CS 675 Advanced Parallel Computing (Spring 2010)
Wim Bohm, Email: bohm at cs dot colostate.
- Textbook: There is no required Textbook for this
course. We will read papers and notes
- Meeting Time: TR 3:30-4:45 Room: HPC lab (CSB 315)
- Read Vassili Volkov's Cuda BLAS paper, in particular:
let's discuss the matrix multiply algorithm and its complexity.
- We have started creating a wiki:
register. It will send you a password so you can login. Next
week we will shut registration down.
- Thursday Feb 11: Discussion of your optimized
CUDA matrix multiply algorithm.
Write up a short (< two page) dicussion paper, with the
algorithms structure and its performance
on a Tesla (apples, oranges, coconuts, bananas, tuttifrutti).
In this course we will compare programming models and evaluate the performance
of GPUs and multi cores. Finally parallel systems have become commodity and we
will have to learn how to program these effectively. The "LA Z boy"
programming era of getting better performance by waiting for our processors to
take the next jump on Moore's curve is over.
We must learn how to use the new parallel systems effectively and do
honest, scientifically valid performance comparisons.
A more detailed description of what we want to achieve can be found
A comparison of CS560 and CS675 can be found here.
Our approach will be, in terms of Bailey, not to "Fool the masses". A common
way to fool the masses is to compare highly optimized code on one system
against unoptimized code omn another. Bailey also states that
"Scientists must be willing to provide all details of the experimental
environment, so others can reproduce their results."
In particular, we want to compare highly optimized
GPU implementations to tiled, multithreaded, and vectorized CPU implementations.
We will work in a "Competitive, collaborative" style, by having teams trying to
come up with a best solution and then learning from each other, and finding out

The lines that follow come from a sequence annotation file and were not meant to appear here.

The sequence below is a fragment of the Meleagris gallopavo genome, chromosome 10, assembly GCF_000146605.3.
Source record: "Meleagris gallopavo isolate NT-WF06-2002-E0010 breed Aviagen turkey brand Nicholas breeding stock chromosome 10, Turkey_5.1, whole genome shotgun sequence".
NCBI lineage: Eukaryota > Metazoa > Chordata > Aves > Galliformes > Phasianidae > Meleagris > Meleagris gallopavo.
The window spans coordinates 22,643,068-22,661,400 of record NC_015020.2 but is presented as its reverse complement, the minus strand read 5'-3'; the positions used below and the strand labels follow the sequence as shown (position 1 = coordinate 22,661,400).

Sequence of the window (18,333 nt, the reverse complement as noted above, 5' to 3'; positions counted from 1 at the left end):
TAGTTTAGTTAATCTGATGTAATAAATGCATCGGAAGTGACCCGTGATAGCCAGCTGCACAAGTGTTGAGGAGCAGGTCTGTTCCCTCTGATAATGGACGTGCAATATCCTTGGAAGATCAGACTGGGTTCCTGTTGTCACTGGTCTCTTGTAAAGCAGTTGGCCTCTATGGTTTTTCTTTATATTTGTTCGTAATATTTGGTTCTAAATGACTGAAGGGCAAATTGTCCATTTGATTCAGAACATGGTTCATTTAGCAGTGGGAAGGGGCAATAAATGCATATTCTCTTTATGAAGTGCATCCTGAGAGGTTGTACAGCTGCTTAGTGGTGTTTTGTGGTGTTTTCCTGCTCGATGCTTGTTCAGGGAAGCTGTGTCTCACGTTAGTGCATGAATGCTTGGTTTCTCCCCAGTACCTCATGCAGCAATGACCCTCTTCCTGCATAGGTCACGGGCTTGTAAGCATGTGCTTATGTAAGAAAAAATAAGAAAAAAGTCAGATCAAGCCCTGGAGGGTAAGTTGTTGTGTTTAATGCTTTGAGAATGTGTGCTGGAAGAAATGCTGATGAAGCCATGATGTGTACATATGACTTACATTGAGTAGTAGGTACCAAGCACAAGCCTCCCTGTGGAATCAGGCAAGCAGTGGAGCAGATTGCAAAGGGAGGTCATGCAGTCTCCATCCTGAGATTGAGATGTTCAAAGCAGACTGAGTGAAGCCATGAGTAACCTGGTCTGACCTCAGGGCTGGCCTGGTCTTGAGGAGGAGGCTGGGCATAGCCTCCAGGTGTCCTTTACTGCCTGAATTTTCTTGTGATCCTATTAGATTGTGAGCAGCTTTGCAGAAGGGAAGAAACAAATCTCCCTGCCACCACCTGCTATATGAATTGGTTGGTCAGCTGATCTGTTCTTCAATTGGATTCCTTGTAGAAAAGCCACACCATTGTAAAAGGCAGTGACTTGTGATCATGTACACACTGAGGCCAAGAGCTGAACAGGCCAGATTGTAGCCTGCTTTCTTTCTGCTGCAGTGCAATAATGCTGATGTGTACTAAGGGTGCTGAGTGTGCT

whether aspects of various solutions can be combined to create an even better
- GPU vs multi core architecture comparison
- Expression of parallelism: CUDA, SSE and OpenMP
- CUDA thread grids and blocks
- CUDA Coalescing
- SSE vectorization
- OpenMP multithreading
- Memory models: global, shared, local
- Banks, avoiding bank conflicts and the effect on performance
- Tiling for improved locality
- Micro benchmarks: very simple programs that teach us how to get
performance information (peak compute, peak throughput, effect of
coalescing, effect of (avoiding) bank conflicts, effect of vectorization.
- Kernels: transpose, Mat*Vec, Mat*Mat, more Dwarfs (Virginia
paper), stencil codes, convolution codes, scans.
- "Bottleneck"-ology. How to figure out how what is causing the
deviation from ideal behavior?
- Is it an Amdahl/Gustaffson effect? If the sequential fraction is
diminishing as the problem size increases, then a larger problem
size will achieve better speedup.
- Is it parallelization overhead? Then we need to try to improve the
communication/synchronization behavior. If so, is this in the
computation/parallelization part, or in the communication, and at what
level of the communication hierarchy?
- Is there a general methodology to discover it? So far we don't know.
Maybe we will by the end of the semester.
- Repeating performance studies from papers. Do we get the same, or
better, results? Did the authors compare apples and oranges?
- Studying Rizk and Rajopadhye's RNA stepwise development "saga". Can we
improve on it?
- Projects: to be decided and discussed.
Your participation will make or break the course.
CUDA Install fest
The cuda nvcc compiler is available on our Linux system.You should have your
own copy of the cuda SDK to experiment and extend. Elliot Forney has created a
that explains how to install your cuda SDK.
Papers to read
- weeks1 and 2: NVidia Programming and Best Practices Guide
- weeks 3 and 4: Vassili Volkov's SC08b CUDA BLAS papers
- week 5: NVidia Matrix Transpose
Links and refs
Last updated Feb 3, 2010